314-318 East Peabody

35.992333, -78.898063

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Year demolished
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(Courtesy Duke RBMC)

Some of the buildings I've most enjoyed seeing re-done in other cities are train-related - stations/depots of course, but also the kind of wholesale companies that lined the railroad tracks in many cities. A line of these type of structures were spread along the railroad tracks along the 300 block of East Peabody St.

(Courtesy Duke RBMC)
Looking east from the First National Bank building, 1920s - the structures begin with "MV Lawrence Wholesale." (A host of other interesting structures are visible in this shot - Carr's Somerset Villa straight ahead at the end of Peabody St., the tower of Hosiery Mill No. 1 just to its right, and the tower of the Commonwealth Cotton Co. to the right of the smokestacks.)
(courtesy Duke Archives)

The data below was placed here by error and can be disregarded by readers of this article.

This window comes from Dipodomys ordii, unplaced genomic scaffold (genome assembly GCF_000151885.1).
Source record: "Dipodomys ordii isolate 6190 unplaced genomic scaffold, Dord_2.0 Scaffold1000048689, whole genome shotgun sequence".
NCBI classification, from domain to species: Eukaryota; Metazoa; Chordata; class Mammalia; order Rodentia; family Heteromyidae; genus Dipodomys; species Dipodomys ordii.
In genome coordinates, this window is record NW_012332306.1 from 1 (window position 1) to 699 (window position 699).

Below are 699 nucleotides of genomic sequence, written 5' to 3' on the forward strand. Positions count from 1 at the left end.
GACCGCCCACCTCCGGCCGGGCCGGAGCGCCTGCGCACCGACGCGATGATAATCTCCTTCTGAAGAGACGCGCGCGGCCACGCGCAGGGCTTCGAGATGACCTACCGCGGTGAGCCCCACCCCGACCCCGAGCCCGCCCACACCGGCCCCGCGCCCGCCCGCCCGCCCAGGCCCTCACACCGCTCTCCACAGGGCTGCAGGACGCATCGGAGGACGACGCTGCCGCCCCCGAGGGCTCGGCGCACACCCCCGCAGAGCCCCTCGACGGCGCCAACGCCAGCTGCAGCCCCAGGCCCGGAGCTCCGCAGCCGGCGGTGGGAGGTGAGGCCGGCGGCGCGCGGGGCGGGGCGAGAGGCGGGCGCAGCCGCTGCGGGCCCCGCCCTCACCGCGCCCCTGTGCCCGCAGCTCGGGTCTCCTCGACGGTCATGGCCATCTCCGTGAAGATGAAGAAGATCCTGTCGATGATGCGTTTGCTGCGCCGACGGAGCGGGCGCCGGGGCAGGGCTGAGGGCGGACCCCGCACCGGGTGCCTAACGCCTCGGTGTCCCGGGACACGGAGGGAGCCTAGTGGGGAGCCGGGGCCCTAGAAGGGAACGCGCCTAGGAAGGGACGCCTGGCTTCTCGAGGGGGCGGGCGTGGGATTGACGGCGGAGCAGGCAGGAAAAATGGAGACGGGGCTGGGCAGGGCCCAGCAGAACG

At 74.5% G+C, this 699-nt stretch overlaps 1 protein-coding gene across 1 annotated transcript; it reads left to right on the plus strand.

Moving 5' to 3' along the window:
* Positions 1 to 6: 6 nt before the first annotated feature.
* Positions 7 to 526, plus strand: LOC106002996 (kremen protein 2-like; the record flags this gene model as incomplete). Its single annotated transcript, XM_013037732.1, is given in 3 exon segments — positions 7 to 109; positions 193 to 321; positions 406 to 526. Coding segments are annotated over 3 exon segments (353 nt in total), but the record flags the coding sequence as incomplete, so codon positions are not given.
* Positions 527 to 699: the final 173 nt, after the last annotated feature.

Below, another view of these buildings from Dillard St. at the tracks, looking northwest, ~1920s.

(Courtesy Durham County Library)

In the 1920s, the largest of these structures, EH and MV Lawrence's Wholesale & Millers burned.

Looking northeast, 1920s
(Courtesy Duke RBMC)

I profiled the MV Lawrence house, which was a few blocks away on Liberty St., a few months ago.



The entire row of 300 East Peabody - looking southwest from the top of the Sears building, 1950s

(Courtesy Nathan Adams)

It appears this structure was demolished prior to urban renewal.

312 East Peabody - (Urban Renewal appraisal photo - courtesy Durham County Library) with a gap to the left.

The former 314-318 East Peabody. (Urban Renewal appraisal photo - courtesy Durham County Library)

Ramseur St. was extended west through their former location to connect to the Loop just west of Roxboro. You can still see a forlorn stretch of the original East Peabody here today, just north of the current Ramseur St.

Looking southwest from South Queen and E. Peabody, 2007. (Photo copyright Gary Kueber)

The section of East Peabody just to the east of this was taken over for parking lot by the Health Department. Originally Peabody stopped (as in the above 1920s photo at Dillard St., but after Somerset Villa was torn down, it was extended east to S. Elizabeth. Ironically, this is the stretch which survives - although it is likely to be snuffed out for the county parking lot.

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